“The Cloud” or “Cloud Computing” are some of the latest buzz words in the industry. The definition of either of these terms is… well.. cloudy. The basic idea is that your applications are virtualized across a global network of hypervisors. Not too dis-similar from the VM Clusters run here at Lafayette, just on a much larger scale.
This is generally a cheap and in many cases easy solution to web application hosting. You don’t need to invest in expensive infrastructure of your own and your application benefits from the stability and redundancy of being hosted on a cluster which is pretty resilient, and fault-tolerant. However, there are issues to consider.
First is privacy. Your data is your own, but when hosted on a cloud solution, how can you secure it? It’s not on your physical hardware. You cannot prevent physical access to it because you do not have any physical location to secure. On top of that, your application could be anywhere in the world! It could be running in a foreign country!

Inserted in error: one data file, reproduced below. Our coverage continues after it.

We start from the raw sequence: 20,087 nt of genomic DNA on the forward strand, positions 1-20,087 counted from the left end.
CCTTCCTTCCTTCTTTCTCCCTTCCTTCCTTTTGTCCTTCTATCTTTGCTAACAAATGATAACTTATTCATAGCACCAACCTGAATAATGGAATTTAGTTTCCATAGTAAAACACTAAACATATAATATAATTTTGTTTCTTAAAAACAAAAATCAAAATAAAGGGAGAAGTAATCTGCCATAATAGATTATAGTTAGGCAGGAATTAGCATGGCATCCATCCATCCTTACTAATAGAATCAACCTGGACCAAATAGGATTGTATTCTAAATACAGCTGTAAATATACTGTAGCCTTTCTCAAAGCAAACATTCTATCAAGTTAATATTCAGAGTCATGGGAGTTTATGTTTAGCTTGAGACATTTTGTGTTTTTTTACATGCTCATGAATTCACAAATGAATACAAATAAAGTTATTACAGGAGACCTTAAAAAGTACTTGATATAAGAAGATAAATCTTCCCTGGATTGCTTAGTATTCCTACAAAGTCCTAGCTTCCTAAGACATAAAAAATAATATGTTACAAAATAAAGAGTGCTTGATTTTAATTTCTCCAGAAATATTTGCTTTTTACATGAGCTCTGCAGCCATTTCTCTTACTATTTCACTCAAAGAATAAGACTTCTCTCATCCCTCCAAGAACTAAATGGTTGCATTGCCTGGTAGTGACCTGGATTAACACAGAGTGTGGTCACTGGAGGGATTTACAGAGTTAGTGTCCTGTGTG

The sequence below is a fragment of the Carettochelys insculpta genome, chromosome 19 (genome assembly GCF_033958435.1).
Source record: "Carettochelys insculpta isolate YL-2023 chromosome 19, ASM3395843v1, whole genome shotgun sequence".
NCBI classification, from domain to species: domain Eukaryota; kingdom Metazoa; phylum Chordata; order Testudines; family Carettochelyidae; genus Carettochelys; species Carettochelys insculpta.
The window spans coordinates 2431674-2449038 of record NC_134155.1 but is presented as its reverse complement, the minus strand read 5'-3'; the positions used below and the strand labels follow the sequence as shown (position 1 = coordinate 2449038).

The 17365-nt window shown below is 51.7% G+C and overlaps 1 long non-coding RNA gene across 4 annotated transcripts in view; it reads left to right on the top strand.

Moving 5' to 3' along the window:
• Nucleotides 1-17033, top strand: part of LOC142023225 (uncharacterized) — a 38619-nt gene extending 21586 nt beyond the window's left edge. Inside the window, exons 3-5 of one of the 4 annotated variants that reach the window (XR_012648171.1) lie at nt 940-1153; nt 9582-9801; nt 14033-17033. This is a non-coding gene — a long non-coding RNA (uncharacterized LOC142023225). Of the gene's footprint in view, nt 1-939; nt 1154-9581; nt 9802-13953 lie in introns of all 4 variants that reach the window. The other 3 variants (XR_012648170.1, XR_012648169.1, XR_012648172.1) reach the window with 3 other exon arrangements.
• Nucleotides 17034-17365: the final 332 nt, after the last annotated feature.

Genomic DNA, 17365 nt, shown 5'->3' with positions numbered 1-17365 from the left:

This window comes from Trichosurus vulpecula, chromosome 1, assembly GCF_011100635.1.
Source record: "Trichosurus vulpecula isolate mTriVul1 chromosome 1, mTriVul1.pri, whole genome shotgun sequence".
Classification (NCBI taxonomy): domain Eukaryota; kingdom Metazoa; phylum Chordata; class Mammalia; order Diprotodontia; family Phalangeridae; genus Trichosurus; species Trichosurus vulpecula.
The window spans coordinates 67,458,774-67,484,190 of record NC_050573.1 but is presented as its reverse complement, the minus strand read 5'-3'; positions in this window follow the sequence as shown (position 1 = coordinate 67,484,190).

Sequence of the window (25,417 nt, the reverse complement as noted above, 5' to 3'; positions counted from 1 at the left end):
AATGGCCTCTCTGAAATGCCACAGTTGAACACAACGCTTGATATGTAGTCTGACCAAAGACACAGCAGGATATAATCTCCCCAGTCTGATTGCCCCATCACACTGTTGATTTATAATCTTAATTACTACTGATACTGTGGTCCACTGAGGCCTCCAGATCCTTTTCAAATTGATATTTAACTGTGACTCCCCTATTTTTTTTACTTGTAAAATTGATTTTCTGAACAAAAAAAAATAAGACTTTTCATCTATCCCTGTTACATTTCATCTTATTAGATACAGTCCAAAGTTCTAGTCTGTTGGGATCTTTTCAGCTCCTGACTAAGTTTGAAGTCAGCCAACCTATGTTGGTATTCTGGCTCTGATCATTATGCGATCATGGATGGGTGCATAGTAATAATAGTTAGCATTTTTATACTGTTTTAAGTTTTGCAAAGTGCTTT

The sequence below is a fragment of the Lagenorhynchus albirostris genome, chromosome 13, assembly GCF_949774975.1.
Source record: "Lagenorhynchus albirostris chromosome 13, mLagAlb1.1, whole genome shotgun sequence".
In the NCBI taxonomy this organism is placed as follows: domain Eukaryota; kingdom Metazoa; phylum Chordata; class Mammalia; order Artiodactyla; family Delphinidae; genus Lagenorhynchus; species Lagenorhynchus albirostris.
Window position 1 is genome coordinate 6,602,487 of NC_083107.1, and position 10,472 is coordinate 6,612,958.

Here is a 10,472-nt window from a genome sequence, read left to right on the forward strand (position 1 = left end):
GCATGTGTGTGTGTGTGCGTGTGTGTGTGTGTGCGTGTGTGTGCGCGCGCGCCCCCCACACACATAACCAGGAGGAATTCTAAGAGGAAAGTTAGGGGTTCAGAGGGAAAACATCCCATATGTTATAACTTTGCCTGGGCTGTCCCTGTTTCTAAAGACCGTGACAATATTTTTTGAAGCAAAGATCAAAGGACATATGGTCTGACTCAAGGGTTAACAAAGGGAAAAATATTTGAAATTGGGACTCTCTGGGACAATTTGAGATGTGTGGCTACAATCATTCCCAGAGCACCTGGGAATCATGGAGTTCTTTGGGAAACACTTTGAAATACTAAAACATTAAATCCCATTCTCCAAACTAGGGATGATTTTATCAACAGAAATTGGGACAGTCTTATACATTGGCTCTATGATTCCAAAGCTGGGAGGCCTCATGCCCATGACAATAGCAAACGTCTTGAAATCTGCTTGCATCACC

Along with that lack of physical control, comes your dependence on whoever is controlling the cloud that your application runs on. resilient as they are, it is still possible to lose data on or outright bring down a cluster of virtualized machines.
You may recall a headline from 2009, where Microsoft managed to kill a ton of data which was being utilized by T-Mobile’s sidekick customers. Just yesterday, Google suffered similar embarrassment with their gmail service.
Am I saying that the cloud is evil? No, just that there are concerns which many are not aware of. It’s a current trend, and will pass, but while it’s here, it will be used. Those using cloud services need to be aware of these issues, and they need to know how to protect their data.